Here are some books I loved in 2019!
Worms, Clouds, Everything
Lote Vilma Vītiņa
A passionate hermit has sent you a letter from somewhere in the middle of nowhere. There it is full of trees, rain, grass and,...More Info
This is a book about how your passion for something can shape your days, your decor, and even your sense of time. For the mysterious hermit in the book, the thing they love most is mushrooms. This is the cutest book I read all year; may we all find something to love so purely.
Daria Bogdanska moves to Malmö to attend art school, sets out to find a job, and discovers that in order to work in the...More Info
Wage Slaves tells the story of the author’s time as a precarious worker due to work permit issues after moving from Poland to Sweden. Her situation motivates her to fight not only for her own rights as a worker, but for those of her coworkers as well. The book offers a nuanced, critical look at the ways that privilege and precarity intersect in labour organizing, a well a the dizzying difficulties of navigating new bureaucracies.
This Woman's Work
A profound and personal exploration of the intersections of womanhood, femininity, and creativity. This Woman?s Work is a powerfully raw autobiographical work that asks vital...More Info
Julie Delporte has been one of my favourite artists since forever, so I was VERY excited for this new translation. This Woman’s Work is tender and personal, bringing life to feminist questions both new and old. Where many books on similar subjects are ready with answers, Julie’s takes you through the patient pace of questioning your experiences, trusting yourself, and changing your mind.
Stone Fruit Chapters 1+2
Lee was in the store the other day and asked me which comic that I’d read lately had the best storytelling. What I should have said was: "yours." On top of the compelling storytelling, Stone Fruit has the best portrayal of child care work I've come across in any art form. I love the ways we see the characters trying to live out their varying family commitments, and how those relationships, and everyone’s abilities to negotiate them, are given so much space to fluctuate. This preview zine is sadly out of print, so make sure you follow @_leelai on Instagram to keep up until the next iteration hits shelves.
Soft Science explores queer, Asian American femininity. A series of Turing Test-inspired poems grounds its exploration of questions not just of identity, but of...More Info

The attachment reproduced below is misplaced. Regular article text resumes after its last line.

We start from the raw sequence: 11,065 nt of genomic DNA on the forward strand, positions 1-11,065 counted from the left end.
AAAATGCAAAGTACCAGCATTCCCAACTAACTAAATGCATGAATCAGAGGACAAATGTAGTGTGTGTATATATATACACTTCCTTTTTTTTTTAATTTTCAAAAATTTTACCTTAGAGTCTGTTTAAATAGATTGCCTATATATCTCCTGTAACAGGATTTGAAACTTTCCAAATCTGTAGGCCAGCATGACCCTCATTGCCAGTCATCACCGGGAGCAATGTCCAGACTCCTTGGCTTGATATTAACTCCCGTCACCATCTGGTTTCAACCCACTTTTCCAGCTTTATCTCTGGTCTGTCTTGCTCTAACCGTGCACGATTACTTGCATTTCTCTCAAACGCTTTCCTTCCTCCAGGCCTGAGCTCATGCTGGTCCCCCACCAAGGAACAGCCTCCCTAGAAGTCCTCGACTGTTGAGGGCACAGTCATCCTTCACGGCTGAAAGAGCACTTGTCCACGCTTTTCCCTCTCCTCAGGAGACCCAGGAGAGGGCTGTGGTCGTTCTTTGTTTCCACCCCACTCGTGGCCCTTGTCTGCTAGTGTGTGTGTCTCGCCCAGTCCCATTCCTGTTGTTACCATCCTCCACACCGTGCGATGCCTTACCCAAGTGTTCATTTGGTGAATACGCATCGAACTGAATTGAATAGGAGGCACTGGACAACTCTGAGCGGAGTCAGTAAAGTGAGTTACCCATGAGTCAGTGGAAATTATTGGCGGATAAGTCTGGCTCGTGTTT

I've been waiting for a follow-up to Franny Choi's previous anthology, Death by Sex Machine, for ages, and Soft Science did not disappoint. Choi's poems flow straight to my core, processing the fast creep of AI and pervasive tech with both precision and empathy.
Meat & Bone
A queer slice-of-life drama about dating and eating. The story, which takes place in Toronto and originally appeared as a popular webcomic, focuses on...More Info
Lots of the buzz around this book has focused on the ensemble cast, which speaks to the complexity of both queerness and disordered eating. If that's not enough to pique your interest, Kat Verhoeven uses this memorable crew to show the ways queerness, disordered eating, and big-city capitalism intersect, and the way the characters challenge one another to be the friends they each need. As an added bonus, the neon colour pallette is electrifying!
Last Night in Nuuk
The highly acclaimed debut from an author profiled by theNew Yorker as her country's “unlikely literary star,”Last Night in Nuuk follows the lives of...More Info
Last Night in Nuuk tells the story of one sloppy night from the perspective of five friends. It’s a fast-paced and fresh story with a generous core, portraying queerness as something that can be discovered alongside family and friends, and exploring how first coming out to yourself could be the most challenging part of coming out. Throughout, Niviaq Korneliussen, one of Greenland’s hottest new writers, perfectly captures the ways that small city life can be both stifling and forgiving, and the urgencies, transgressions, and intimacies that accompany such close communities.
Khloris (1, 2, & 3)
6 months after choosing Khloris as one of my summer reads, I'm still delighted by this snappy, fun series.
Khloris is a collage-comic series where the main characters fend off the likes of Poseidon and Prometheus by unleashing streams of flowers at them. A comic even those with the sniffle-iest, sneeze-iest pollen allergies can revel in.
How to Spell the Fight
Natascha Sadr Haghighian
Following a thread, from string figures though algorithms.James R. Murphy, a math teacher in La Guardia, New York, regarded mathematics as the most powerful...More Info
This tiny gem of a book pulls readers through a meditation on education, power, and agency, all upheld by a common thread of the tenacity of string figures. Donna Haraway fans, this one’s for you.
Xuan Juliana Wang
“These dazzling stories interrogate the fractures, collisions and glorious new alloys of what it means to be a Chinese millennial.”—Adam Johnson, author of the...More Info